479159 Production of Theobromine by N-demethylation of Caffeine Using Metabolically Engineered E. coli

Wednesday, November 16, 2016
Grand Ballroom B (Hilton San Francisco Union Square)
Khalid Algharrawi1, Ryan M. Summers2 and Mani Subramanian1, (1)Chemical and Biochemical Engineering, University of Iowa, Coralville, IA, (2)Chemical and Biological Engineering, The University of Alabama, Tuscaloosa, AL

This study reports bench-scale feasibility study for production and recovery of theobromine from caffeine using metabolically engineered E. coli. The N1-demethylase genes used in this study were originally discovered in Pseudomonas putida CBB5. Five strains of E. coli engineered with multiple combinations of the two N-demethylase genes were compared for growth and activity. Strain pAD1dDD containing one copy of ndmA and three copies of ndmD in two compatible plasmids, gave the best results (98.5% molar conversion of caffeine to caffeine). The reaction was scaled up to 1.95 L and theobromine was recovered in nearly 100% pure form via preparative chromatography and drying. Final yield was 80% relative to caffeine. Purity of the product was identical to an authentic standard as judged by LC-MS and NMR. This is the first report of theobromine production via a metabolically engineered strain, with the highest yield and purity reported of any biological method. This method also eliminates the harsh reaction conditions and environmental issues associated with the chemical process.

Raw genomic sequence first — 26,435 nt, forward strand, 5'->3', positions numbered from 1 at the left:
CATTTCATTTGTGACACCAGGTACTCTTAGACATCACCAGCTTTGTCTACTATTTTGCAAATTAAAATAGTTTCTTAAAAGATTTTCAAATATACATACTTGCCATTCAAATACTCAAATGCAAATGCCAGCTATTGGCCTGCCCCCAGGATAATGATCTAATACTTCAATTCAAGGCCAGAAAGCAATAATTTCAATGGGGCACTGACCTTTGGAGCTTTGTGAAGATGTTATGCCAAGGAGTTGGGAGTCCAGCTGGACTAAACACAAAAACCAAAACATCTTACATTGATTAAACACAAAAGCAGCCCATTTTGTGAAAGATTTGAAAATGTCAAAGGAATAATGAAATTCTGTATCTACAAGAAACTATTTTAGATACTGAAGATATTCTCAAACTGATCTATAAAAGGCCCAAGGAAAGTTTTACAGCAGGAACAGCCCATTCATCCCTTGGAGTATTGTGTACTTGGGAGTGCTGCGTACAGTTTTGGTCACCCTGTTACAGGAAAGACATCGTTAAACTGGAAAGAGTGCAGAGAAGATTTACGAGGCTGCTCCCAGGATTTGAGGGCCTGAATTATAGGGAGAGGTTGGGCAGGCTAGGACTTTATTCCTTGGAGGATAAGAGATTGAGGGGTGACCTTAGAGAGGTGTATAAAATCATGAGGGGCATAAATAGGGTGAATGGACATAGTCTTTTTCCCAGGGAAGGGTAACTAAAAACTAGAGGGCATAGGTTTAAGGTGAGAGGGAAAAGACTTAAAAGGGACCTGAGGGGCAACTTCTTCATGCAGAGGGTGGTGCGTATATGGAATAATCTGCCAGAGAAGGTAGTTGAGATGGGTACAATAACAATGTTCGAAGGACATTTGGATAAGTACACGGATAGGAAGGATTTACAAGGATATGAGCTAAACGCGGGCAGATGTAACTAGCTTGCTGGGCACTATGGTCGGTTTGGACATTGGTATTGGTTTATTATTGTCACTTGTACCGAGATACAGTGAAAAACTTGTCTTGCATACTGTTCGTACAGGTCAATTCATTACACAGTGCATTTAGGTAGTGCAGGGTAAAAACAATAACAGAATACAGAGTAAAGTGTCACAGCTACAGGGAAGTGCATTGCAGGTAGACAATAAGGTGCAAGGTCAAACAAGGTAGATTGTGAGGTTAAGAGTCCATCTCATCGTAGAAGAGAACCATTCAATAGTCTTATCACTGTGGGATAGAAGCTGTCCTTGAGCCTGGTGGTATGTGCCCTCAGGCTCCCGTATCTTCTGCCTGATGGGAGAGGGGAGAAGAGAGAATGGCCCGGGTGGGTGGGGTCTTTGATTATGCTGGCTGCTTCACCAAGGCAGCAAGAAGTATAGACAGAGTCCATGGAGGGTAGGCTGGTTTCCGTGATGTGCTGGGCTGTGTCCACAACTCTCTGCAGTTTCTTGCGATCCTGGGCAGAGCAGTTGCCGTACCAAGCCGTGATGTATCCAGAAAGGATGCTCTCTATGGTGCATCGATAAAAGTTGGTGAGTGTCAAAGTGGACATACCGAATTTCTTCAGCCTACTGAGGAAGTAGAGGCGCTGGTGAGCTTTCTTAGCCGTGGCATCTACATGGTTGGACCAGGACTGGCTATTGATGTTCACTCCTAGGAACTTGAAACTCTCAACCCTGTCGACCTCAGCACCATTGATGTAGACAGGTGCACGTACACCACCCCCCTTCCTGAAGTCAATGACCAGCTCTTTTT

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See more of this Session: Poster Session: Process Development
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